General, Regional or even No-Sedation


Anesthetics are an essential part of any operation and hip replacements are no exception

Nowadays we tend to think of a hip replacement as a pretty run of the mill procedure. After all there are tens of thousands of them carried out successfully each year. But although the operation may seem quite common place it is classified as major surgery and it requires a high degree of skill to ensure you are kept free of pain and in a sufficiently deep sleep throughout the operation.

What anesthetics are available?

In theory, good practice insists that the patient is fully involved in the choice of anesthetics used. To this end during my preoperative assessment I was given a booklet that covered all the available options and asked to select one. I spent quite a bit of time reading around the subject and doing additional research on the internet. However when I told my surgeon that an epidural sounded right for me he gently persuaded me to opt for a spinal. A decision with which the rest of the team readily concurred.


In the end, unless you have very strong objections or in-depth knowledge, the chances are you will go along with whatever is favored by your surgical team. If you trust them to enough to replace your hip you're going to trust them enough to choose your anesthetic!

  • General anesthesia - These effect your brain and entire body. They are rarely used alone as they are probably the most risky type on offer. They are also expensive.
  • Regional anesthesia (often referred to as blocks) - These work around the operation site. Two sorts are widely used: spinal and epidural both of which are normally administered in conjunction with a light general
  • No sedation - this is only possible with a regional anesthetic but allows you to stay awake during surgery. A few patients opt for conscious sedation where you are given enough sedative to make you drowsy.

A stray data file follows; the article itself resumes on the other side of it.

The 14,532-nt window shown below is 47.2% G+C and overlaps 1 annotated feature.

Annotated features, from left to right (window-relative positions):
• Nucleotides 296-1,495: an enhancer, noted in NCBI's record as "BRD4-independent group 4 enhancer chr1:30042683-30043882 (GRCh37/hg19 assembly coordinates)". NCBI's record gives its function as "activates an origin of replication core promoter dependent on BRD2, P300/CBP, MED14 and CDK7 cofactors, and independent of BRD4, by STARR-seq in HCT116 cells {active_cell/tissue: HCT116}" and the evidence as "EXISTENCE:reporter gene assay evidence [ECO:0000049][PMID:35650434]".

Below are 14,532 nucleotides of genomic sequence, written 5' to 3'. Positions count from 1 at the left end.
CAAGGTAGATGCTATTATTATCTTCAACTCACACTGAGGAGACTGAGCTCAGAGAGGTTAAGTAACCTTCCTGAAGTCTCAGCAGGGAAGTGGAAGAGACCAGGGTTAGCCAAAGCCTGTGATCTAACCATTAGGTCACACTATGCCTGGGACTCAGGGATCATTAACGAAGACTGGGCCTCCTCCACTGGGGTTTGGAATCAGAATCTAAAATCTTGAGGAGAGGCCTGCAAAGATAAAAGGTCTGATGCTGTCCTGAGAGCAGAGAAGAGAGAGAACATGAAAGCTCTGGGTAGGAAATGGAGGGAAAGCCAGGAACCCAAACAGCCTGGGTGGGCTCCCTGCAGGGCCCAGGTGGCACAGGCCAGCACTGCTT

N.B. Local anesthesia is only used to numb the site where a spinal or epidural will be administered.

The majority of hip replacements are done under a combination of a regional and a light general.



Before surgery you will be asked to fast. Normally you will be told not to eat, drink or even chew gum after midnight on the day of your operation (this might be a bit later if you are on the afternoon list). It is essential you comply with this precaution. The danger is that stomach contents may enter your lungs whilst you are unconscious causing aspiration pneumonia which can result in death.

You will be allowed a sip of water to take your usual medication (your surgeon will have reviewed your medication list with you prior to surgery and told you which of your regular medicines you should take and which you should avoid.)Even if you are scheduled for a regional with a light general combination you must obey this rule as there is always the possibility that the anesthetist may need to switch to a general during the operation.

Familial and individual history

Have you or any of your close relatives had a problem with an anesthetic? If so make sure your surgical team are aware of this. It might sound weird but some people actually forget to mention they have had a previous allergic reaction.

Life style

talking to doctor

Your daily habits like smoking, alcohol consumption and recreational drug use may also affect the choice; as will your weight. Smoking, in particular, is a risk factor associated with strokes and myocardial infarction and this risk is greater during surgery carried out under a general alone. This is not a time to hide habits you may be embarrassed by. Your surgical team is not going to judge you they just want to keep you safe and healthy. Help them help you.

Waking up

As the surgery comes to an end the anesthetist will start to adjust the amount of anesthetic being administered. They will know precisely how much to give you to keep you under and free of pain and when to start adjusting the mix to allow you to wake up. This process can be speeded up by administering extra oxygen.

As you start to wake up you will be moved to the recovery room and monitored closely by a specialist nurse. Coming out of any general, even the light version, can be a disorientating experience.

Once you've stabilized the nurse will arrange for you to be moved back to your ward where your vital signs will continue to be monitored.

You've done it!

When you reach this stage you'll have your brand new hip in place.

I hope you love yours as much as I love mine.

Having experienced both general and regional anesthetics in the last few years I'd certainly go for the regional anytime. I was totally unconcious throughout the procedure but woke up without the "hangover" that seems to last for days with a general. Pamela Maunsell

Want to know more?  Then check out the Royal Collage of Anaesthetists patient information section

Learn more about:

Preparing for Surgery 
Preoperative Assessment 
Preparing for Recovery